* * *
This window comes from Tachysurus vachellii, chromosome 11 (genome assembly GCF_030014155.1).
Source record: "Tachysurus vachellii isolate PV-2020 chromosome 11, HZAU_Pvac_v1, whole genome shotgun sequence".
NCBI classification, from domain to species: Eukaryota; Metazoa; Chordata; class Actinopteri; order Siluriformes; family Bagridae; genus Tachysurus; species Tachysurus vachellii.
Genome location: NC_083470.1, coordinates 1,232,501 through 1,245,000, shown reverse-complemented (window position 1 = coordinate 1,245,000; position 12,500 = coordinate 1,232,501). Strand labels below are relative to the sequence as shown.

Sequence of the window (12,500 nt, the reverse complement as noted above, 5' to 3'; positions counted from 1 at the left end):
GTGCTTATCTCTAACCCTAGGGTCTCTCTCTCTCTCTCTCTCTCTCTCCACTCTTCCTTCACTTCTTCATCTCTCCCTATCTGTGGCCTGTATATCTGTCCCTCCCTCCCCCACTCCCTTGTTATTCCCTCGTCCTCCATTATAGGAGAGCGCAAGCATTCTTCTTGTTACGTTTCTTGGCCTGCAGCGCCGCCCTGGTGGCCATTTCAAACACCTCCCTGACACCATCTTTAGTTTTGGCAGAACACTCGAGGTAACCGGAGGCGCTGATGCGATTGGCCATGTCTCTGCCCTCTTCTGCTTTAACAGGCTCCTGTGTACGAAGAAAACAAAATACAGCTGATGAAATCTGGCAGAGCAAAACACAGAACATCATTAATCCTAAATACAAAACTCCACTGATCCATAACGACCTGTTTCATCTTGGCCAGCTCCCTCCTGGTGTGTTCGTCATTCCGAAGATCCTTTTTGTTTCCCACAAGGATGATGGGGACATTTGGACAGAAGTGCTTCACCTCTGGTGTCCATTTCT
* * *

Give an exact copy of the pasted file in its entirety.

This window comes from Tachysurus vachellii, chromosome 11 (genome assembly GCF_030014155.1).
Source record: "Tachysurus vachellii isolate PV-2020 chromosome 11, HZAU_Pvac_v1, whole genome shotgun sequence".
NCBI classification, from domain to species: Eukaryota; Metazoa; Chordata; class Actinopteri; order Siluriformes; family Bagridae; genus Tachysurus; species Tachysurus vachellii.
Genome location: NC_083470.1, coordinates 1,232,501 through 1,245,000, shown reverse-complemented (window position 1 = coordinate 1,245,000; position 12,500 = coordinate 1,232,501). Strand labels below are relative to the sequence as shown.

Sequence of the window (12,500 nt, the reverse complement as noted above, 5' to 3'; positions counted from 1 at the left end):
GTGCTTATCTCTAACCCTAGGGTCTCTCTCTCTCTCTCTCTCTCTCTCCACTCTTCCTTCACTTCTTCATCTCTCCCTATCTGTGGCCTGTATATCTGTCCCTCCCTCCCCCACTCCCTTGTTATTCCCTCGTCCTCCATTATAGGAGAGCGCAAGCATTCTTCTTGTTACGTTTCTTGGCCTGCAGCGCCGCCCTGGTGGCCATTTCAAACACCTCCCTGACACCATCTTTAGTTTTGGCAGAACACTCGAGGTAACCGGAGGCGCTGATGCGATTGGCCATGTCTCTGCCCTCTTCTGCTTTAACAGGCTCCTGTGTACGAAGAAAACAAAATACAGCTGATGAAATCTGGCAGAGCAAAACACAGAACATCATTAATCCTAAATACAAAACTCCACTGATCCATAACGACCTGTTTCATCTTGGCCAGCTCCCTCCTGGTGTGTTCGTCATTCCGAAGATCCTTTTTGTTTCCCACAAGGATGATGGGGACATTTGGACAGAAGTGCTTCACCTCTGGTGTCCATTTCT